Flat feet

Flat feet

Some questions answered


What are flat feet?

Most people’s feet have a space on the inner side where the bottom of the foot is off the ground (the “arch” of the foot). The height of this arch varies a lot from one person to another. Small children do not have an arch: it develops between the ages of 3 and 10. People who have a low arch, or no arch at all are said to have flat feet. Sometimes they are said to have “fallen arches”, but as most of these people always had a low arch the term is misleading.

What causes flat feet?

In many people, that is just the shape the foot is. It may run in the family, and both feet are usually much the same and reasonably supple.

Flat foot develops many a times later in life. This entity is called Acquired Adult Flat feet ( AAFF) This may be due to a ruptured tendon (the tibialis posterior tendon), or arthritis or an injury causing stiffness and distortion of the joints of the foot.

Some people with diseases of the nervous system or muscles such as cerebral palsy, spina bifida or muscular dystrophy may develop flat feet because some of their muscles are weak and their muscles do not work well together. Their feet are usually stiff and the deformity tends to get worse with time.

What trouble do flat feet cause?

As far as child hood flat feet it is usually none! Some people with flat feet get aching in the arch, around the ankle or down the outer side of the foot, but all these can occur in people with “normal” arches too. People with very over-pronated feet tend to wear shoes out very quickly.

Acquired Adult flat feet is on the contrary is quite painful. Here there is progressive collapse of the arch due to dysfunction of Tibialis Posterior muscle.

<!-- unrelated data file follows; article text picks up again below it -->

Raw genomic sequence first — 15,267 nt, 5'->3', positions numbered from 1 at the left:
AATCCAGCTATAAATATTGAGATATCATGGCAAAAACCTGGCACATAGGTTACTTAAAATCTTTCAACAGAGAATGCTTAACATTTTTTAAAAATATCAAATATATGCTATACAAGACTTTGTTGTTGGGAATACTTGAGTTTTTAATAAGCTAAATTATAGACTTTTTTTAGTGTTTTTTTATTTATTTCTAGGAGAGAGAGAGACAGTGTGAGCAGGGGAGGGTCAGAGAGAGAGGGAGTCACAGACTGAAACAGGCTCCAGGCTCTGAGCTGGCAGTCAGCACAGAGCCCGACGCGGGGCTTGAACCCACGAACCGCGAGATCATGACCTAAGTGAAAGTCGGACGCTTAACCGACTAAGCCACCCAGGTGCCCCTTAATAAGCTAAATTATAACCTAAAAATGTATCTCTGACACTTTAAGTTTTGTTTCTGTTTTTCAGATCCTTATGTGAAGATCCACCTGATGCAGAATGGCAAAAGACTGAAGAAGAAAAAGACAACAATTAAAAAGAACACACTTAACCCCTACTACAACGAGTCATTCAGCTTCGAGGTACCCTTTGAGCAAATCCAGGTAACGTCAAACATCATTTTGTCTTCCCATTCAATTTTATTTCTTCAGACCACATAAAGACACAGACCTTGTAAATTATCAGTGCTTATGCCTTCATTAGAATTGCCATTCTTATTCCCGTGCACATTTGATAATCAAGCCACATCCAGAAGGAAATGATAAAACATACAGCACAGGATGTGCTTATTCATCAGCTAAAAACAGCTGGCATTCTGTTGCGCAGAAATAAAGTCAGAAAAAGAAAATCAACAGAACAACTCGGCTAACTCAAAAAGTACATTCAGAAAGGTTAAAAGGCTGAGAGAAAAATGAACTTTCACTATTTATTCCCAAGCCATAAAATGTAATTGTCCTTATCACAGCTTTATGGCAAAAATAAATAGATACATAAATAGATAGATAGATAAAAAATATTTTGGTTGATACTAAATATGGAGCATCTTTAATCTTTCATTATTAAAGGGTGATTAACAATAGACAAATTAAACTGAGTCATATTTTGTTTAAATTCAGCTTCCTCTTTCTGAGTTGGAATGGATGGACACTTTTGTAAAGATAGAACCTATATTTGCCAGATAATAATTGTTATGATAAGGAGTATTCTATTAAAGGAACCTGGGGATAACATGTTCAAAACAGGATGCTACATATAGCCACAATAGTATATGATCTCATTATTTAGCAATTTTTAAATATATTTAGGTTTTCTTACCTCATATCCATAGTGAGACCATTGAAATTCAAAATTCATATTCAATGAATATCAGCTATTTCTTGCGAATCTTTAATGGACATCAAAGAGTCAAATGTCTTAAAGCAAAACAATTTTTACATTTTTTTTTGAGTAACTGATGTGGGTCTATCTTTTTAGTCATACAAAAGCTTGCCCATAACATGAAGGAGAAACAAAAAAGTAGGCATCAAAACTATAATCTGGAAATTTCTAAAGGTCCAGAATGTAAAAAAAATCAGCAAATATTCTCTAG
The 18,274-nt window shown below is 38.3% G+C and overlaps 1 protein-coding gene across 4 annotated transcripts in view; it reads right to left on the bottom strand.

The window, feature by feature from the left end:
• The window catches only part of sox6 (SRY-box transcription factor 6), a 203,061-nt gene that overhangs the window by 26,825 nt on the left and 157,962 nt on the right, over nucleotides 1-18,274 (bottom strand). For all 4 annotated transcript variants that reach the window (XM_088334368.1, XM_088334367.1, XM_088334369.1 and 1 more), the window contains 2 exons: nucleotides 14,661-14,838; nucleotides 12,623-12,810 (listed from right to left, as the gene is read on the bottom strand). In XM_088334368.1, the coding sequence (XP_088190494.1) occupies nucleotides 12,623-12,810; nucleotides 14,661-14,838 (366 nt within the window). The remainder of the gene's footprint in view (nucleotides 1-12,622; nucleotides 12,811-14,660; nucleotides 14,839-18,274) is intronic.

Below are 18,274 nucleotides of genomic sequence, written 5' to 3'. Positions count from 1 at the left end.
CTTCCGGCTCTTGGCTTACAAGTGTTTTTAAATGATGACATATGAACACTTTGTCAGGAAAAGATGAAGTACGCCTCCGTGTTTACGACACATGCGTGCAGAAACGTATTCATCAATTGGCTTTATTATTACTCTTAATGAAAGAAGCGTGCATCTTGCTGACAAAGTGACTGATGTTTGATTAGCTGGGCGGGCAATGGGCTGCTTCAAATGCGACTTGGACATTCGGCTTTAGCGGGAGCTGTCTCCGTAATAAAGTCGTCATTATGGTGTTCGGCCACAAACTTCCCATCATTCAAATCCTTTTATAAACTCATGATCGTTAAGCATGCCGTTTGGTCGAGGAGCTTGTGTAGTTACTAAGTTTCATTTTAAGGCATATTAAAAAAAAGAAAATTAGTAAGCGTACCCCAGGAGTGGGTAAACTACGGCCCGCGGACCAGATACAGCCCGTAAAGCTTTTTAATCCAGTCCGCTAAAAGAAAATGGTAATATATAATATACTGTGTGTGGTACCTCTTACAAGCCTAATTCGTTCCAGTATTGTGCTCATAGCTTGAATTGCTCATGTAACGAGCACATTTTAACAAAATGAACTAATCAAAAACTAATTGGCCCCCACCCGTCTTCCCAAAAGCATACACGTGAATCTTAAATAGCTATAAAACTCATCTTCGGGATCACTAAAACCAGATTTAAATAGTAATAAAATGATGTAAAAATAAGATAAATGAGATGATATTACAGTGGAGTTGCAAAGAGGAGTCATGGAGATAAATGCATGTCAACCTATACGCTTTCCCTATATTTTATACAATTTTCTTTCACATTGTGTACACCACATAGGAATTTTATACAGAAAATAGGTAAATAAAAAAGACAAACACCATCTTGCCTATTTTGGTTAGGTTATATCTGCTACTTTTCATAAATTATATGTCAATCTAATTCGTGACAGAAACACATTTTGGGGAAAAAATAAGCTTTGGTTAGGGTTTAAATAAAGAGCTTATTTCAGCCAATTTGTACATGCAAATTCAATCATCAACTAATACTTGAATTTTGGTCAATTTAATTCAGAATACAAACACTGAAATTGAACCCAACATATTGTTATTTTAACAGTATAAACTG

When should I consult professional help?

Most genetic flat feet cause no trouble and do not need treatment. You may consider consulting your Foot and Ankle surgeon if

  • Your feet cause you a lot of pain that is not helped by wearing well-fitted shoes
  • Early Wear out of your shoes
  • your foot or feet seem to be getting flatter
  • Stiff foot
  • you cannot feel your feet normally, or they seem weak

What can be done about flat feet?

In most genetic cases, no treatment is needed as the flat feet cause no trouble. Most people whose flat feet ache feel better in well-fitted shoes: sometimes an extra-broad fitting helps. If you have troublesome mobile over-pronated feet, an insole, which prevents your feet rolling over so much, can help a lot.

Children who have an abnormal foot because it has not developed properly may need an operation to straighten the foot or to separate fused bones. These are rare causes of flat foot in children: most children have mobile flat feet which need no treatment, or occasionally an insole because of pain or shoe wear.

People with flat feet due to a disorder of the nervous system may need special insoles, shoes or braces to support their feet or legs. A number of these people will need an operation to straighten their feet.

An Adult Acquired  flat foot due to a ruptured tendon are usually progressive and needs treatment. Early stages can be managed with medications and proper insoles. However with progression of stages arthritis might develop and these people will need an operation to straighten their foot.

I had to wear special shoes as a child for flat feet. Should my children be given these?

Probably not. Although the common causes of flat feet tend to run in families, most of these feet do not cause any problems and do not need treatment.

It used to be thought that flat feet in children should be treated in special shoes, insoles or callipers to stop problems developing in later life. We now know that this was wrong. These treatments do not work: children treated in this way end up the same as similar children who are not treated, and the child often refuses to wear the shoes, insoles or callipers. There is no evidence that treating flat feet in childhood prevents problems in adult life and most of these children will not get problems as adults even if left untreated.

The only reason to treat your child’s feet would be if they cause a lot of pain or wear out their shoes very quickly. In this case, modern practice would usually be to advise an insole that fits inside the shoe.